More Rejection

I had had a fantasy that when I returned from the hospital after delivering Max, there would be an acceptance letter waiting for me.

I knew it was a stupid thought. Especially as how nowadays most journals send their acceptances via email message. The only things that arrives by post are bad news and bills.

There was no acceptance letter. But I did finally receive my rejection from Tin House.

By the way, I never posted my rejections from Subtropics, I don't think. Here's the one from 2008:

And here's the one from this year:

I still had three more submissions outstanding. And I hadn't heard anything new for a couple of months. But I recently spotted the dreaded thin tell-tale SASE envelope amongst the other mail. My stomach dropped a little. After all these years, and even though I've had enough practice, getting rejected still feels lousy.

The rejection was from Nimrod. I opened the envelope and found ... only the cover letter I had sent them. Nothing else. No rejection slip. No note scribbled on the page. This made me angry. They'd been sitting on my story for months, but couldn't even be bothered to remember to include a rejection slip. I wanted to write them a nasty, grouchy-person email telling them how rude this was. I wanted to get that inevitably pimple-faced, black-turtle-neck-wearing intern in trouble for sloppily forgetting to include my rejection slip. But I figured that would only make me look like a half-cocked nutcase. So I did nothing ... but post my grievance here.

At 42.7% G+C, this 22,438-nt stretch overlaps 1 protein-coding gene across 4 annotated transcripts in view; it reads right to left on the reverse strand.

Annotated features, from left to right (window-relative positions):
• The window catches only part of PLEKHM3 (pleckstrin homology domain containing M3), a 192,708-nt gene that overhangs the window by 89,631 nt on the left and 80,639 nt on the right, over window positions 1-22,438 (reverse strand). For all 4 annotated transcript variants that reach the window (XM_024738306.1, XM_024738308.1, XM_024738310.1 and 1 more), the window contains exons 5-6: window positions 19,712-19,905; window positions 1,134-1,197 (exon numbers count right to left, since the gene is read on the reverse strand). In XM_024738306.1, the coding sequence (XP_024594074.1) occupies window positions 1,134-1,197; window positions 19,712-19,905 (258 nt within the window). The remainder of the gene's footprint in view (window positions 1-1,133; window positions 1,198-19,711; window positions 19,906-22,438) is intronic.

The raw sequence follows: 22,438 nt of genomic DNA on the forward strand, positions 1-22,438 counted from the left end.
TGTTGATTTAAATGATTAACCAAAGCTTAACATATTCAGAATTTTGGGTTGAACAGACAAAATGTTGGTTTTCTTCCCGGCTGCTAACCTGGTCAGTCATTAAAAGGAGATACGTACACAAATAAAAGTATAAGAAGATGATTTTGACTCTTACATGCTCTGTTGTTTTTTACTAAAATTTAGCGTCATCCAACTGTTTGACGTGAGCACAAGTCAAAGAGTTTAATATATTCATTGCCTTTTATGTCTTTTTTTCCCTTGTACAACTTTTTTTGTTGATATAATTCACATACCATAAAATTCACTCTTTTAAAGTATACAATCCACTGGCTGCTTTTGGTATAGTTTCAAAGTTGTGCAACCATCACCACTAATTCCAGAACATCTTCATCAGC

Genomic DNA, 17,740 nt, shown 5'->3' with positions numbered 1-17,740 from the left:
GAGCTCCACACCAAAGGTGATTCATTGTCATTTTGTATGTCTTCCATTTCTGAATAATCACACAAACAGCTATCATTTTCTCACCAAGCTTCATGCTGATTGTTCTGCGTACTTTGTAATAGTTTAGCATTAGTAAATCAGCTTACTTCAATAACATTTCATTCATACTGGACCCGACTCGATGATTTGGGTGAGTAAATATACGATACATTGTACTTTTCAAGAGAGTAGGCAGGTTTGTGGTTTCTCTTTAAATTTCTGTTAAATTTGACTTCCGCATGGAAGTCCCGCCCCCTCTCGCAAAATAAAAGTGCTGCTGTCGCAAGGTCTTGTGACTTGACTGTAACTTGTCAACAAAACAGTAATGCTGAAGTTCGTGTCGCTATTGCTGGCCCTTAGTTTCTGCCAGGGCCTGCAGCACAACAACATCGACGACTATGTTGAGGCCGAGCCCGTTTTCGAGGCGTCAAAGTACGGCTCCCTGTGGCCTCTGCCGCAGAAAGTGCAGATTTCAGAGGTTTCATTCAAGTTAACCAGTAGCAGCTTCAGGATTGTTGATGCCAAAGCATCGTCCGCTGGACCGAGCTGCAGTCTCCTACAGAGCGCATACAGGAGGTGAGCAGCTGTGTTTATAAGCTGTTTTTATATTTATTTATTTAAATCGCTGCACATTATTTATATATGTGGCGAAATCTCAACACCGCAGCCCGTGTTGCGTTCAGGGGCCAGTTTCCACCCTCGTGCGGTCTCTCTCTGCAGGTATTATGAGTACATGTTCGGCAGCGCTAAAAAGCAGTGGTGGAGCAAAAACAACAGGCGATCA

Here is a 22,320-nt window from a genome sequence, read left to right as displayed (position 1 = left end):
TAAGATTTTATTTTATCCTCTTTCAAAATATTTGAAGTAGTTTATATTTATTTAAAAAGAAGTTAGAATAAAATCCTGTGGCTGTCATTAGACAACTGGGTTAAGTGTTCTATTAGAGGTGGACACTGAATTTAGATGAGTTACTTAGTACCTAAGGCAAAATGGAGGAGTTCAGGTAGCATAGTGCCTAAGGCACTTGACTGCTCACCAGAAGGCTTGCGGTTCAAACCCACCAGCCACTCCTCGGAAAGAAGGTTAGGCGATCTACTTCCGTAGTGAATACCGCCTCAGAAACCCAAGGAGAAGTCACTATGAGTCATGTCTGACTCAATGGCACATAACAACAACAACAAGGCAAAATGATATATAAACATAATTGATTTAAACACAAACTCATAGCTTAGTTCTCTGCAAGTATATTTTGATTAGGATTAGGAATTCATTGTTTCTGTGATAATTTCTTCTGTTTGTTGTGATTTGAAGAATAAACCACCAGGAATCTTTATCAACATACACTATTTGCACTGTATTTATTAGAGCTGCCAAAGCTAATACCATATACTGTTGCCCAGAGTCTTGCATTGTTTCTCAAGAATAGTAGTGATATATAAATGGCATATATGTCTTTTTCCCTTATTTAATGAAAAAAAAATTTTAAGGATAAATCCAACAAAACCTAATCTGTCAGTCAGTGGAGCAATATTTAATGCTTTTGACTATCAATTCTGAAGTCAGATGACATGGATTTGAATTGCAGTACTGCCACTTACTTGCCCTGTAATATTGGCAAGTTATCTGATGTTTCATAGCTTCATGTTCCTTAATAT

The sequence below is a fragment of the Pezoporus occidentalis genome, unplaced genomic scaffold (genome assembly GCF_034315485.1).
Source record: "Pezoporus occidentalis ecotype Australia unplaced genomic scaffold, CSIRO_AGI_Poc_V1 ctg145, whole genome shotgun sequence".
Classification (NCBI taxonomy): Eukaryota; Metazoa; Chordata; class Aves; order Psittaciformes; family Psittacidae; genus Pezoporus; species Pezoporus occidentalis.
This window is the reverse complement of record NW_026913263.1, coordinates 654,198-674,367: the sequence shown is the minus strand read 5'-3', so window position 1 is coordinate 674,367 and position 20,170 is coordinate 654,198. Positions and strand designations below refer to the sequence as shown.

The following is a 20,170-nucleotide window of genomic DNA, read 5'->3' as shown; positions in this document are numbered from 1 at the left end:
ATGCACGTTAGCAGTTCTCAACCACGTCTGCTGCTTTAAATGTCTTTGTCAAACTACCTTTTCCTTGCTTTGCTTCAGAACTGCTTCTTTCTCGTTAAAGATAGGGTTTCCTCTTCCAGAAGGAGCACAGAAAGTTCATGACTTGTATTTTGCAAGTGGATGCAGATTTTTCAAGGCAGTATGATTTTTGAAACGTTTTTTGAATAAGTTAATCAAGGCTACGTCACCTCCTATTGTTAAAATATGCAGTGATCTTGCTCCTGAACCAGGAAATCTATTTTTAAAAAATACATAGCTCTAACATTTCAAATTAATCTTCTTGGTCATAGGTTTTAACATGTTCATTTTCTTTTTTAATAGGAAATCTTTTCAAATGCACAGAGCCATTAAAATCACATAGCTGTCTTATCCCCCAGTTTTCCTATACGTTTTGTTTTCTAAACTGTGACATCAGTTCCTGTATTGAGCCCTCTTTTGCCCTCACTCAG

Now I only have two responses outstanding. I have to remind myself: I passed a large baby head through my special place. That was so grand an accomplishment, I couldn't sit for two weeks. These rejections are nothing. When the last outstanding one comes in, I will reread and rework the story and send it out again.

Buck up, Me!

In other news from a melted brain, fellow new Brooklyn mommy Marina, mother of Miles, taught me about the "double leg pump." It's amazing. I was so thrilled after performing this action, I called Brian at work to tell him all about it. Now I'm worry that taking such joy in squeezing a baby until it farts may be a sign of complete derangement.

For the two summers in college when I worked at the Coffee Beanery, I was constantly making coffee drinks, drinking coffee, dreaming of coffee — when I could sleep — and when I lay awake at night, too caffenated to sleep, a ghost of myself would, in my mind's eye, go through the ballet of grinding beans, packing grounds, pressing buttons for single shots, double-shots, frothing milk, leaning the metal container just so to generate the optimal amount of foam.

So why, almost a decade and a half later, shouldn't I be living the waking dream of changing diaper after diaper, wiping that little dirty bum, cleaning spit-up, dressing, undressing, bouncing, feeding, feeding, feeding, poopy, poopy, fart?

Bath, Take 2

I said to myself: We're going to get in and get out.